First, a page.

Of course each child is different and you will need to guage what method works for your DC.

All the best!


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PostPosted: Thu Jan 20, 2011 11:45 am 
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2Girlsmum

"...In 3 months she went from 4b to 5c at school..."

wow! that really is a splendid achievement! 8)


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PostPosted: Thu Jan 20, 2011 1:25 pm 
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Thanks, she worked hard on catching up after stagnating for a couple of years. She enjoys writing now, which we are thrilled with as she is a bit of a dreamer and has a good imagination. It's still a bit hit and miss with her comprehension work but that is also generally fine.

I do wonder what potential is being ignored/neglected in schools generally with children. There were 38 mixed-ability children in my class at primary school and no classroom assistants. We were expected to learn, and so we did. A times table would be given on Friday and we would be questioned on it the following Monday. Good work was rewarded with praise in front of the class and occassionaly sweets:) I was recently horrified to learn that my youngest (in Y3) has been learning the 3 and 6 times tables for 2 months(!) by listening to a song on cd 'one three is....two threes are....' etc and didn't know them properly as the class just followed the lead of one or more children. It took me about an hour on Sunday to teach her both tables, and she now also knows the 4 and 6 times tables, though is a bit slow on some numbers. Her teacher has the times tables on her wall, and sometimes children simply read the answer when questioned:( Her teacher in Y2 used to group the more able children by subject and give them more challenging work, but in Y3 she has just drifted so far. We are supplementing her work at home like you Yogkruti, as it will hopefull ease the 11+ cramming required for her sister.


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PostPosted: Thu Jan 20, 2011 6:08 pm 
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Location: Maidstone
1 hour a week making DS familiar with the question types for 6 months and 1 practice paper every other day for the first 2 weeks of the summer holiday before he and we got fed up with them.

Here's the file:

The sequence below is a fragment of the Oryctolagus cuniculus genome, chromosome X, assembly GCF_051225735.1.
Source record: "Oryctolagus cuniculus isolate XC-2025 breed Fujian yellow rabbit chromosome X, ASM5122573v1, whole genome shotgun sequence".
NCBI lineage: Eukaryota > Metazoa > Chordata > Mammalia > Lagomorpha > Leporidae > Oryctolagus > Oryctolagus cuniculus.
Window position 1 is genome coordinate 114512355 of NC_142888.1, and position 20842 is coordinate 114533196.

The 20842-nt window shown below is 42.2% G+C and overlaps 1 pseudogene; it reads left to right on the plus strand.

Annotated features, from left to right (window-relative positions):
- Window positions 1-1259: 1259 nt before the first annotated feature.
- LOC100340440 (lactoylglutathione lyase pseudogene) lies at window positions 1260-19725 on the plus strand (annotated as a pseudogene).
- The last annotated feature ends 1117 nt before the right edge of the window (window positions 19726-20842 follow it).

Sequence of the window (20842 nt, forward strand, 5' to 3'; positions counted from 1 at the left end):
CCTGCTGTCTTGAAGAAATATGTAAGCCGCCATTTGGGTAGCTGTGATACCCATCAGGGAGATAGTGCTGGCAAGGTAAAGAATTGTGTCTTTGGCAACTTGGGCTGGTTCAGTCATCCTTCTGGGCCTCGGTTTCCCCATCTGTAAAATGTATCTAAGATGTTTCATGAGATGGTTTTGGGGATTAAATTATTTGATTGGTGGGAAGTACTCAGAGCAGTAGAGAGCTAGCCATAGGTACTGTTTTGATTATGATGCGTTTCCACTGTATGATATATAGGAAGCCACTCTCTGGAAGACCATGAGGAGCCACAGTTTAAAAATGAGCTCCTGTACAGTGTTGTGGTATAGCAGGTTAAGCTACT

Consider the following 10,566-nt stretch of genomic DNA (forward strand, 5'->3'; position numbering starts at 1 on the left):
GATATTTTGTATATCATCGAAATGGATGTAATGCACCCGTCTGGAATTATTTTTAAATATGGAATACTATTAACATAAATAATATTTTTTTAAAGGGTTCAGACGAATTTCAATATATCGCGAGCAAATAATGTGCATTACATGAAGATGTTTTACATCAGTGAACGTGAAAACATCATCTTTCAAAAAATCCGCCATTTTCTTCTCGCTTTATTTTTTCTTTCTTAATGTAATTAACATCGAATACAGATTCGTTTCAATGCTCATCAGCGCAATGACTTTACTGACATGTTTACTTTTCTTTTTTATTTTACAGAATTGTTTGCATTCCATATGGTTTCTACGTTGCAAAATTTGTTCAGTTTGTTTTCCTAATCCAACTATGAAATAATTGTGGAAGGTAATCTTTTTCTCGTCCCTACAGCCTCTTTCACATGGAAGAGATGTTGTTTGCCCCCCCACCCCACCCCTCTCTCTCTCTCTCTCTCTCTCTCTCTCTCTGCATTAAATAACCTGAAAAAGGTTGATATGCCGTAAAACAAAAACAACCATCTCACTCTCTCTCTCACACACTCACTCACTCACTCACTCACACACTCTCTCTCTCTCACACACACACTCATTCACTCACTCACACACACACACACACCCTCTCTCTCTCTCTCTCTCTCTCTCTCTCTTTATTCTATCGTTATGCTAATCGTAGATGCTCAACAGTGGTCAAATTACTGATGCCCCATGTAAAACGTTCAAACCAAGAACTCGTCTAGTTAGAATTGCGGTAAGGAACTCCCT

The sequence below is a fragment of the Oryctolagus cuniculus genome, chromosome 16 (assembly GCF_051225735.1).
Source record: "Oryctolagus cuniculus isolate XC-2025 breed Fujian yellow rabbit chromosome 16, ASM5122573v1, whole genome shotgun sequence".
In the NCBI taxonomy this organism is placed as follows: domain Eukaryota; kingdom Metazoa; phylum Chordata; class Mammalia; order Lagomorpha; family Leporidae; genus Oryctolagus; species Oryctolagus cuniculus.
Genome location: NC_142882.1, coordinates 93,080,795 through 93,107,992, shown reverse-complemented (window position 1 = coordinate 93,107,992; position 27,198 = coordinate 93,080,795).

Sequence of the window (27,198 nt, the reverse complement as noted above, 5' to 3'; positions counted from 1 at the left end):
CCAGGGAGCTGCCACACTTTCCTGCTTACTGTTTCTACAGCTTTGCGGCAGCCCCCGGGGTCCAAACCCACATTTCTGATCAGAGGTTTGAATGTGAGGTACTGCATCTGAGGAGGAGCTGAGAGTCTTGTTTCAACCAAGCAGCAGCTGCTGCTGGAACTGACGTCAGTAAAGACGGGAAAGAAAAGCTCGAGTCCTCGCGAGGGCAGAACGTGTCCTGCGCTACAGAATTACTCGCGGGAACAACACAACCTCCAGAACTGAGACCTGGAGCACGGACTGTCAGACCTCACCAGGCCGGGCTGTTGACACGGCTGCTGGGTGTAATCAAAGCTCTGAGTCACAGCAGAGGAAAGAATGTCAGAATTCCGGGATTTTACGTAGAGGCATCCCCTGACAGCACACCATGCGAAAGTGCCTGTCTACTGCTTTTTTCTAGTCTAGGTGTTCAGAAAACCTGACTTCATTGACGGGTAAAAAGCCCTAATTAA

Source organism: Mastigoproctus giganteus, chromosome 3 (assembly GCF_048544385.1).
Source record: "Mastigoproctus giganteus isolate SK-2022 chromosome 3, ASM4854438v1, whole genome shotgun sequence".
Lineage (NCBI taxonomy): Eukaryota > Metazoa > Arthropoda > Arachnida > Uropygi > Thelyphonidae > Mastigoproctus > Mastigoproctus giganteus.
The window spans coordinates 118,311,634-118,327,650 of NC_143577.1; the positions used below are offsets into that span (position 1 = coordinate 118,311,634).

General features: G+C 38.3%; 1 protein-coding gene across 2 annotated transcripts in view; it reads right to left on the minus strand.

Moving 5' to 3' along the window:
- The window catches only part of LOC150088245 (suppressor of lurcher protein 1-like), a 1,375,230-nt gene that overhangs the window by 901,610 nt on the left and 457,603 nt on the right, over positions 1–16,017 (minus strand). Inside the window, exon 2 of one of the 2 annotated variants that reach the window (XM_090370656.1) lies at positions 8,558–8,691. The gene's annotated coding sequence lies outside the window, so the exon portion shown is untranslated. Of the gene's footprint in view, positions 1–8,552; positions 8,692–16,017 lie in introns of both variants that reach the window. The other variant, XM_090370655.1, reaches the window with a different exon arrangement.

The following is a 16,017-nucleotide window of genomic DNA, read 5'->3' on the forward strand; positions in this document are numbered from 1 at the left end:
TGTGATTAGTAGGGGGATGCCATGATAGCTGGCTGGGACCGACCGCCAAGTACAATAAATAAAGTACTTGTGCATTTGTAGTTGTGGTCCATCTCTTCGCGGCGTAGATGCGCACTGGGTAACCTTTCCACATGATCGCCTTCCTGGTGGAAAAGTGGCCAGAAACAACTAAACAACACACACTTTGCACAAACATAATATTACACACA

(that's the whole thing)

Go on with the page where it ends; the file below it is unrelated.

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"We've got a date with Destiny and it looks like she's ordered the lobster."


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PostPosted: Thu Jan 20, 2011 7:08 pm 
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It occured to me that preparation will depend upon which part of the country the applicant lives, since the number of selective schools, number of applicants, choice of reasonable non-selectives etc will impact upon the amount of work required to achieve a desired score.

Some areas are extremely competitive due to the lack of schools ie. North London where I live, inc. Barnet and Enfield. We have four state grammars (2 girls, 1 boys and 1 mixed ) for a population of about 5 million! The pass mark is 85-90%+ because most grammar schools changed status here in the 1970s as a result of Government policy at that time. Good secondary schools generally have a catchment area here of between 0.5 and 0.8 mile so are often not an option. Other areas are different, and the parents there may think that we are mad for pushing our children so hard, but it is the only way to secure a place. The time spent preparing for 11+ is probably the toughest time of my daughters academic life. I'm sure that it isn't any easier or less stressful for the parents or children in other areas, and I'm sure that they are just a bright, but I do however think that the amount of preparation required depends upon where you are, what the other choices of school are, and is not simply parental expectation and demand.

Apologies for sounding like a zealot, I'm still in post-traumatic stress recovery!


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PostPosted: Thu Jan 20, 2011 7:24 pm 
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Hi 2girlsmum, I totally agree with you on the fact it is do where you live.

Because for us it will certainly not be the end of the world is dd does not get into the grammar, as the local comp, which is a 15 min walk away, has just received the best results in the area.

We literally did a couple of test papers, and worked out how to solve the nvr questions, as dd had never seen these types of questions before.

Six weeks to go...good luck to all !!!


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PostPosted: Thu Jan 20, 2011 10:15 pm 
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Not being forward thinkers we didnt think 'catchment area' when we bought our current propery 11 years ago as newly weds. (we are AL4 while all the good schools are in AL1, 2 and 3).

So, for us, not getting on offer from St Albans Girls or Habs is going to upset my 'plan'